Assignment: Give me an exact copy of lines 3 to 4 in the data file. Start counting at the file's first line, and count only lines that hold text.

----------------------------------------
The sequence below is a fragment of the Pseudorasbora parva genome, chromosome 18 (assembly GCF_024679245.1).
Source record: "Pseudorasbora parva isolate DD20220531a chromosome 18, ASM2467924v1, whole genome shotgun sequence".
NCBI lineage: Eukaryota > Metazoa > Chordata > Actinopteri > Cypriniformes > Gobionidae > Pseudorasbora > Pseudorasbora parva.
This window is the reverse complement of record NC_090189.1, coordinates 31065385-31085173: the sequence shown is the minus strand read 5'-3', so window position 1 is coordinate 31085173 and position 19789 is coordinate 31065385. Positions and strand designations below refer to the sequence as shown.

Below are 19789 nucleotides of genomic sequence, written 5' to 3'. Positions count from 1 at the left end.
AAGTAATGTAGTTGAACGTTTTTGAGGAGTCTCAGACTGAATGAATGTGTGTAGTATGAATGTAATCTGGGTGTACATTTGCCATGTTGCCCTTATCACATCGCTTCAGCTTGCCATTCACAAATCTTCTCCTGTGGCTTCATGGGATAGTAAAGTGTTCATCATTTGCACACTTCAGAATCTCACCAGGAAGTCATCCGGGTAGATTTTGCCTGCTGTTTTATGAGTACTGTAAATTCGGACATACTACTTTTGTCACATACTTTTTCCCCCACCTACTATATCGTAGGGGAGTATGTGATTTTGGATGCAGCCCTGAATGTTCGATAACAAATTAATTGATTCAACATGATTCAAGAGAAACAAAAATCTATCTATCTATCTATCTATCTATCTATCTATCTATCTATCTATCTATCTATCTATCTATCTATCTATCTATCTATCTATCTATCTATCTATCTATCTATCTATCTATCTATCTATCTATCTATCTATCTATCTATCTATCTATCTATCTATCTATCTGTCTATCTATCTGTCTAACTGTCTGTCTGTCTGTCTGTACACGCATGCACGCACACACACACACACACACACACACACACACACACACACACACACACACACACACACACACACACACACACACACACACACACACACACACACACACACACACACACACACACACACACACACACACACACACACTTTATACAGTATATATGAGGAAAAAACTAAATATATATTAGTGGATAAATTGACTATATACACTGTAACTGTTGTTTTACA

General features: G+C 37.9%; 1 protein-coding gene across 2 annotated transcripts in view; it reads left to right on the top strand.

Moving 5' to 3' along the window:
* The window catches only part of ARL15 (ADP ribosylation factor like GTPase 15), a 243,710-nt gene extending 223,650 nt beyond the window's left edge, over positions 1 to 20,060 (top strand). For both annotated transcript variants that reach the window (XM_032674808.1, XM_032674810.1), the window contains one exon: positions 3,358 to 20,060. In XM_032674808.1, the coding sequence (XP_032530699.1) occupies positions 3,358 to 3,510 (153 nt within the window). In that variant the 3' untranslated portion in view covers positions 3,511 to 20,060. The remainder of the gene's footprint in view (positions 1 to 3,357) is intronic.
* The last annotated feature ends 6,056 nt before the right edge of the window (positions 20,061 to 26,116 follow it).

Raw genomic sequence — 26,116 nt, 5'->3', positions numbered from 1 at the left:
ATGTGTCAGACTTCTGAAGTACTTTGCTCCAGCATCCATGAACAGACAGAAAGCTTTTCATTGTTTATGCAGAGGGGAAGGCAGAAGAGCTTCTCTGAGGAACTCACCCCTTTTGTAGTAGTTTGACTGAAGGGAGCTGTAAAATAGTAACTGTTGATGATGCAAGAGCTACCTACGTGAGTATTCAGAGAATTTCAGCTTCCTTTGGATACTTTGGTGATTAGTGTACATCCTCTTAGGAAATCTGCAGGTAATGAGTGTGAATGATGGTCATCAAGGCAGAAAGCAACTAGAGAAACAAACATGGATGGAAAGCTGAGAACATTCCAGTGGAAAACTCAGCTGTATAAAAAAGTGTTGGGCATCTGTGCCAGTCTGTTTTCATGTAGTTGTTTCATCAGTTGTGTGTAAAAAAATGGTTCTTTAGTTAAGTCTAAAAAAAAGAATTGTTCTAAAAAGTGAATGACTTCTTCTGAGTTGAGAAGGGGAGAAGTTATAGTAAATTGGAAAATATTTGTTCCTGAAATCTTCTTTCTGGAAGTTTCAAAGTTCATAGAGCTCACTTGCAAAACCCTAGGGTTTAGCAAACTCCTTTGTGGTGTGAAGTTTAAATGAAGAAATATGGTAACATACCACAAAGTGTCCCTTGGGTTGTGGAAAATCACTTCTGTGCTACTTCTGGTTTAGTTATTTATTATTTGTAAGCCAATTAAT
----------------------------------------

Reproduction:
NCBI lineage: Eukaryota > Metazoa > Chordata > Actinopteri > Cypriniformes > Gobionidae > Pseudorasbora > Pseudorasbora parva.
This window is the reverse complement of record NC_090189.1, coordinates 31065385-31085173: the sequence shown is the minus strand read 5'-3', so window position 1 is coordinate 31085173 and position 19789 is coordinate 31065385. Positions and strand designations below refer to the sequence as shown.